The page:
The tragedy that befell Parktown Boys High School pupil, Enoch Mpianzi, has left the nation in disbelief.

Parents all over the country are not only concerned about sending their children on school excursions, but also who will be held accountable if they sign indemnity forms.

Dr Cecile Eloff, an educational law lecturer at the North-West University (NWU), explains what indemnity forms are and when schools can be held liable.

According to Dr Eloff schools are required by law to inform parents of the nature of any school activities, including outings.

Parents have to give their written consent that their child is allowed to and will take part in an activity. Schools must include indemnity forms as a precautionary measure to safeguard educators and schools from law suits.

“Schools ask parents to state that they will undertake no claim against the educator or school should an accident occur. If a parent signs the form, the parent waivers his or her right to claim for the medical costs against the educator or school,” says Dr Eloff. Signing an indemnity form does not imply that parents are left without legal recourse. If there is an accident at a school-related activity which may include unlawfulness or negligence from an educator, there must be an inquiry into matter.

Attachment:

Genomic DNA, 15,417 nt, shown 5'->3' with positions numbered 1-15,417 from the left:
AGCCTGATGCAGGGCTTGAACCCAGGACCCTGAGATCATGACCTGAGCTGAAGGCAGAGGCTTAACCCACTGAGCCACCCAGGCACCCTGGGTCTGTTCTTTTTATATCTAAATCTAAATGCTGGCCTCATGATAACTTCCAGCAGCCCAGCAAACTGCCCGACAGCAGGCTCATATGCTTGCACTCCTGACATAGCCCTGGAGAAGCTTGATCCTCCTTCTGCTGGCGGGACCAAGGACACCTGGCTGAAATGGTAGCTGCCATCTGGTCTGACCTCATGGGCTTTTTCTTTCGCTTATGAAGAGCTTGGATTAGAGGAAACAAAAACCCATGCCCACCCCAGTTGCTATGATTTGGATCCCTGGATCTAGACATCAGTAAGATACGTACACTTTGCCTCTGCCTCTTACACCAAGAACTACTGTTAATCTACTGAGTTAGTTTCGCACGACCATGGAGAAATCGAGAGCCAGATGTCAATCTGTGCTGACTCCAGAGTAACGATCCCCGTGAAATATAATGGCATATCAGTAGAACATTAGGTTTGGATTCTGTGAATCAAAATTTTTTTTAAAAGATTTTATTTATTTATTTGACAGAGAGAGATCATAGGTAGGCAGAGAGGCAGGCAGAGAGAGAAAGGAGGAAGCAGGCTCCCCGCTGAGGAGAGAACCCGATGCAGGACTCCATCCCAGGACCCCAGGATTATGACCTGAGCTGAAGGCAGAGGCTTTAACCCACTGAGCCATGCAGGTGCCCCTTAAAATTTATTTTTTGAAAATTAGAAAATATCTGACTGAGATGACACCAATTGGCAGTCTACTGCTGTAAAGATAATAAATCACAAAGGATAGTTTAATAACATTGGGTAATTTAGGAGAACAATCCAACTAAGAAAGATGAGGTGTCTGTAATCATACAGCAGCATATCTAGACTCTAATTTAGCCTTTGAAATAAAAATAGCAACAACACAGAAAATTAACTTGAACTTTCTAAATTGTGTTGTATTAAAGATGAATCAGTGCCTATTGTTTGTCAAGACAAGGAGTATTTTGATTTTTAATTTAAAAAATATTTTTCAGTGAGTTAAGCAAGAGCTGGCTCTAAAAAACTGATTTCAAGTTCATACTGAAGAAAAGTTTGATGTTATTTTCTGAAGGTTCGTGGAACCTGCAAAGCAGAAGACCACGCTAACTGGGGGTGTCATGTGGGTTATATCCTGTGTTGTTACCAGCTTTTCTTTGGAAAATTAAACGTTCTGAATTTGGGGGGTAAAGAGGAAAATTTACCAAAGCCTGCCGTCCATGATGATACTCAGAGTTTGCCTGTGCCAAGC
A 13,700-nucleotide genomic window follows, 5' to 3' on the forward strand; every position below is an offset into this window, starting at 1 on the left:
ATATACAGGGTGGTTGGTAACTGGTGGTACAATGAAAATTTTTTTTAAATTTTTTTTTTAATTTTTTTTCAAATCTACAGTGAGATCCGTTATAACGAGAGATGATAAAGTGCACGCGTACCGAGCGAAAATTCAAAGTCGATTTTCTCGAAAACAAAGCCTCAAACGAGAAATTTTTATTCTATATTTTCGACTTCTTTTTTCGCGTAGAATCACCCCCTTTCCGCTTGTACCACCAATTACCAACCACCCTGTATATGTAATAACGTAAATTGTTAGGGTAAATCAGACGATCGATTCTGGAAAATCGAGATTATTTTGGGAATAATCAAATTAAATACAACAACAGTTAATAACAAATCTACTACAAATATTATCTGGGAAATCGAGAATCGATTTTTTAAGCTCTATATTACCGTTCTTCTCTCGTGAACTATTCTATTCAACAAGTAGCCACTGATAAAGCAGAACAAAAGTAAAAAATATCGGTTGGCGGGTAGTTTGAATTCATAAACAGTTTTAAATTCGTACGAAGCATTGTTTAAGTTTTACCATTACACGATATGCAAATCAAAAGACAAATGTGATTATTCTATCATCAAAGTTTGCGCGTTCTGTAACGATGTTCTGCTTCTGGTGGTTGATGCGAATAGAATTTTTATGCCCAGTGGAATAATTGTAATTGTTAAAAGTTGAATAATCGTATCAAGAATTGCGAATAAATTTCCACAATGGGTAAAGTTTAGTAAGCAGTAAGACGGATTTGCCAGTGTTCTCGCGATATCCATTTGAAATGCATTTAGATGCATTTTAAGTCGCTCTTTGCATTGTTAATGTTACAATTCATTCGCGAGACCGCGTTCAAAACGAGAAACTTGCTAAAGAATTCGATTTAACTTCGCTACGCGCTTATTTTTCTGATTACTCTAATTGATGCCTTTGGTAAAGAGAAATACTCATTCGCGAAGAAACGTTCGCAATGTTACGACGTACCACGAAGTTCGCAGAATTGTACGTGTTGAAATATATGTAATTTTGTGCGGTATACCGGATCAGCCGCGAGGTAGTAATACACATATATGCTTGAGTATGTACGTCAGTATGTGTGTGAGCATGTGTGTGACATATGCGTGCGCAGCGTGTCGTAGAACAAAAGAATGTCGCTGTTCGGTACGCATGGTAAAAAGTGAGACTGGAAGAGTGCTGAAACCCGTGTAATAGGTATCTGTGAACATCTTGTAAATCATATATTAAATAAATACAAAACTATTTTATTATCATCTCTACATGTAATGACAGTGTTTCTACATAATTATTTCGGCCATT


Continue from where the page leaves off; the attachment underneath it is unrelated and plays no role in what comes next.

Dr Eloff says that a school can be held accountable if the educator or school did not fulfil their duty of care. If a learner comes to harm and the educator is delictually liable, legal action can be taken.

She adds that it is important to note that - according to Section 60 of the South African Schools Act – it is not the school that is liable for damages: The State is liable for any delictual or contractual damage or loss caused as a result of any act or omission in connection with any school activity conducted by a public school and for which such public school would have been liable but for the provisions of this section.

Dr Eloff stresses that parents should not only react after they have signed the indemnity form. “It is important that parents should communicate with the school after being informed about an excursion or activity that their child will take part in, and get as much information as possible.”

She says by applying the provisions stated in Section 8C of the Regulations for Safety Measures at Public Schools, parents could decline to sign the indemnity forms. These provisions state that a public school may not request a parent to sign an indemnity form that indemnifies the school against legal action that may arise as a result of the school activity.